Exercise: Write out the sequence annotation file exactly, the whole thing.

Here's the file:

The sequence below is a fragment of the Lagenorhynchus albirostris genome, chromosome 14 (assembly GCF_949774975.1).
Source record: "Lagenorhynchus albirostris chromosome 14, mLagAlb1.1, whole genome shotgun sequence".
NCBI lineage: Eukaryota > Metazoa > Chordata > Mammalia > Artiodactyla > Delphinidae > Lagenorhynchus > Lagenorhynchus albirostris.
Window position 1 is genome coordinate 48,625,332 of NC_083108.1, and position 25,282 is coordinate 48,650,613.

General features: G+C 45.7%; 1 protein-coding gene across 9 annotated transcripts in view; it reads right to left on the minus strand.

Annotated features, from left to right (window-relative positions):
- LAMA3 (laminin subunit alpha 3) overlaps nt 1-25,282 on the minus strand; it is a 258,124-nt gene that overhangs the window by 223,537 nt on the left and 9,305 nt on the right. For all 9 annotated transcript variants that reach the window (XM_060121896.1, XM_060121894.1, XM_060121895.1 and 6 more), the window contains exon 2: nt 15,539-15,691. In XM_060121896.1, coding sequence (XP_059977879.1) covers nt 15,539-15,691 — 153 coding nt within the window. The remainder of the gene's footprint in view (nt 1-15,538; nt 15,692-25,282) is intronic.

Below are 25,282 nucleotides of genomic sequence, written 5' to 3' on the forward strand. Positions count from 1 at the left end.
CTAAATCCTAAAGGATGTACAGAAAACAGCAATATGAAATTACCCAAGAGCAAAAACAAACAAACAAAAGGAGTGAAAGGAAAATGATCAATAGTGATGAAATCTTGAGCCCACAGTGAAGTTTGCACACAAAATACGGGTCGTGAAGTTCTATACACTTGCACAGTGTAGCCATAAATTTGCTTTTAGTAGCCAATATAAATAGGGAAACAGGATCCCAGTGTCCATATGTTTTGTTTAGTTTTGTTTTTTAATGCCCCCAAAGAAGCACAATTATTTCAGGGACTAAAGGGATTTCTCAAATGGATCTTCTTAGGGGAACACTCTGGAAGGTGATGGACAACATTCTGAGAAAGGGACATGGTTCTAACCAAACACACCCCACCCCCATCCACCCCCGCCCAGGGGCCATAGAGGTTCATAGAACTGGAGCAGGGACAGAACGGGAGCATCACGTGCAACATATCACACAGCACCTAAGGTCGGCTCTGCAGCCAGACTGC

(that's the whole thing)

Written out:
The sequence below is a fragment of the Lagenorhynchus albirostris genome, chromosome 14 (assembly GCF_949774975.1).
Source record: "Lagenorhynchus albirostris chromosome 14, mLagAlb1.1, whole genome shotgun sequence".
NCBI lineage: Eukaryota > Metazoa > Chordata > Mammalia > Artiodactyla > Delphinidae > Lagenorhynchus > Lagenorhynchus albirostris.
Window position 1 is genome coordinate 48,625,332 of NC_083108.1, and position 25,282 is coordinate 48,650,613.

General features: G+C 45.7%; 1 protein-coding gene across 9 annotated transcripts in view; it reads right to left on the minus strand.

Annotated features, from left to right (window-relative positions):
- LAMA3 (laminin subunit alpha 3) overlaps nt 1-25,282 on the minus strand; it is a 258,124-nt gene that overhangs the window by 223,537 nt on the left and 9,305 nt on the right. For all 9 annotated transcript variants that reach the window (XM_060121896.1, XM_060121894.1, XM_060121895.1 and 6 more), the window contains exon 2: nt 15,539-15,691. In XM_060121896.1, coding sequence (XP_059977879.1) covers nt 15,539-15,691 — 153 coding nt within the window. The remainder of the gene's footprint in view (nt 1-15,538; nt 15,692-25,282) is intronic.

Below are 25,282 nucleotides of genomic sequence, written 5' to 3' on the forward strand. Positions count from 1 at the left end.
CTAAATCCTAAAGGATGTACAGAAAACAGCAATATGAAATTACCCAAGAGCAAAAACAAACAAACAAAAGGAGTGAAAGGAAAATGATCAATAGTGATGAAATCTTGAGCCCACAGTGAAGTTTGCACACAAAATACGGGTCGTGAAGTTCTATACACTTGCACAGTGTAGCCATAAATTTGCTTTTAGTAGCCAATATAAATAGGGAAACAGGATCCCAGTGTCCATATGTTTTGTTTAGTTTTGTTTTTTAATGCCCCCAAAGAAGCACAATTATTTCAGGGACTAAAGGGATTTCTCAAATGGATCTTCTTAGGGGAACACTCTGGAAGGTGATGGACAACATTCTGAGAAAGGGACATGGTTCTAACCAAACACACCCCACCCCCATCCACCCCCGCCCAGGGGCCATAGAGGTTCATAGAACTGGAGCAGGGACAGAACGGGAGCATCACGTGCAACATATCACACAGCACCTAAGGTCGGCTCTGCAGCCAGACTGC